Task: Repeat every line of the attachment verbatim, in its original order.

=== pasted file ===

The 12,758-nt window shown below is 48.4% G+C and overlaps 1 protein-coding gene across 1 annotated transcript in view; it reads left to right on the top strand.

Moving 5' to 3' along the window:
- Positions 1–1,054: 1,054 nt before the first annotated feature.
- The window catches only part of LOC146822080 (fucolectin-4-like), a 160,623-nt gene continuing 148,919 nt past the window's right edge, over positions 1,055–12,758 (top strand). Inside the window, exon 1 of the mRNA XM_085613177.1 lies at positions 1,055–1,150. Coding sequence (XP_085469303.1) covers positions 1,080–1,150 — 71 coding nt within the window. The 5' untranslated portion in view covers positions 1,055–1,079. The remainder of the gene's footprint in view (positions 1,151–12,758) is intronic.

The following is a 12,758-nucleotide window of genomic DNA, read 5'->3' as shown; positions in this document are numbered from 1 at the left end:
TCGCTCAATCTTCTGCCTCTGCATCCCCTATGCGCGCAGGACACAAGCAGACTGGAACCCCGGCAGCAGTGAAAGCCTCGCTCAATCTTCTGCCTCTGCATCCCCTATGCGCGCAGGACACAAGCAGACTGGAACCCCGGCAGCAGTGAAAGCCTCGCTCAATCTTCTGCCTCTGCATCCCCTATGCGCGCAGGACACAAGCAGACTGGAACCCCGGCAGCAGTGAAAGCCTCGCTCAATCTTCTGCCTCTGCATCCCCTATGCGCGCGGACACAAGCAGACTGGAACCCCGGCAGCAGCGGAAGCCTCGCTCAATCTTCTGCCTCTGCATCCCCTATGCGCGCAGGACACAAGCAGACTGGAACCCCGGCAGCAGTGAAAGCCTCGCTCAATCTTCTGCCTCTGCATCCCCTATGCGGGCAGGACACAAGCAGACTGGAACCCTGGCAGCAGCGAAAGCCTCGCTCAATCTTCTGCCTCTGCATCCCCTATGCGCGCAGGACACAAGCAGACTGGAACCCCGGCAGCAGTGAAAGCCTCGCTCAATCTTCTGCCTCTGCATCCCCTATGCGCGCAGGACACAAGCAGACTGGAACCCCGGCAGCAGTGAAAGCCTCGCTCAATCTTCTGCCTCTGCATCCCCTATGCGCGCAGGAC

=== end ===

The 12,758-nt window shown below is 48.4% G+C and overlaps 1 protein-coding gene across 1 annotated transcript in view; it reads left to right on the top strand.

Moving 5' to 3' along the window:
- Positions 1–1,054: 1,054 nt before the first annotated feature.
- The window catches only part of LOC146822080 (fucolectin-4-like), a 160,623-nt gene continuing 148,919 nt past the window's right edge, over positions 1,055–12,758 (top strand). Inside the window, exon 1 of the mRNA XM_085613177.1 lies at positions 1,055–1,150. Coding sequence (XP_085469303.1) covers positions 1,080–1,150 — 71 coding nt within the window. The 5' untranslated portion in view covers positions 1,055–1,079. The remainder of the gene's footprint in view (positions 1,151–12,758) is intronic.

The following is a 12,758-nucleotide window of genomic DNA, read 5'->3' as shown; positions in this document are numbered from 1 at the left end:
TCGCTCAATCTTCTGCCTCTGCATCCCCTATGCGCGCAGGACACAAGCAGACTGGAACCCCGGCAGCAGTGAAAGCCTCGCTCAATCTTCTGCCTCTGCATCCCCTATGCGCGCAGGACACAAGCAGACTGGAACCCCGGCAGCAGTGAAAGCCTCGCTCAATCTTCTGCCTCTGCATCCCCTATGCGCGCAGGACACAAGCAGACTGGAACCCCGGCAGCAGTGAAAGCCTCGCTCAATCTTCTGCCTCTGCATCCCCTATGCGCGCGGACACAAGCAGACTGGAACCCCGGCAGCAGCGGAAGCCTCGCTCAATCTTCTGCCTCTGCATCCCCTATGCGCGCAGGACACAAGCAGACTGGAACCCCGGCAGCAGTGAAAGCCTCGCTCAATCTTCTGCCTCTGCATCCCCTATGCGGGCAGGACACAAGCAGACTGGAACCCTGGCAGCAGCGAAAGCCTCGCTCAATCTTCTGCCTCTGCATCCCCTATGCGCGCAGGACACAAGCAGACTGGAACCCCGGCAGCAGTGAAAGCCTCGCTCAATCTTCTGCCTCTGCATCCCCTATGCGCGCAGGACACAAGCAGACTGGAACCCCGGCAGCAGTGAAAGCCTCGCTCAATCTTCTGCCTCTGCATCCCCTATGCGCGCAGGAC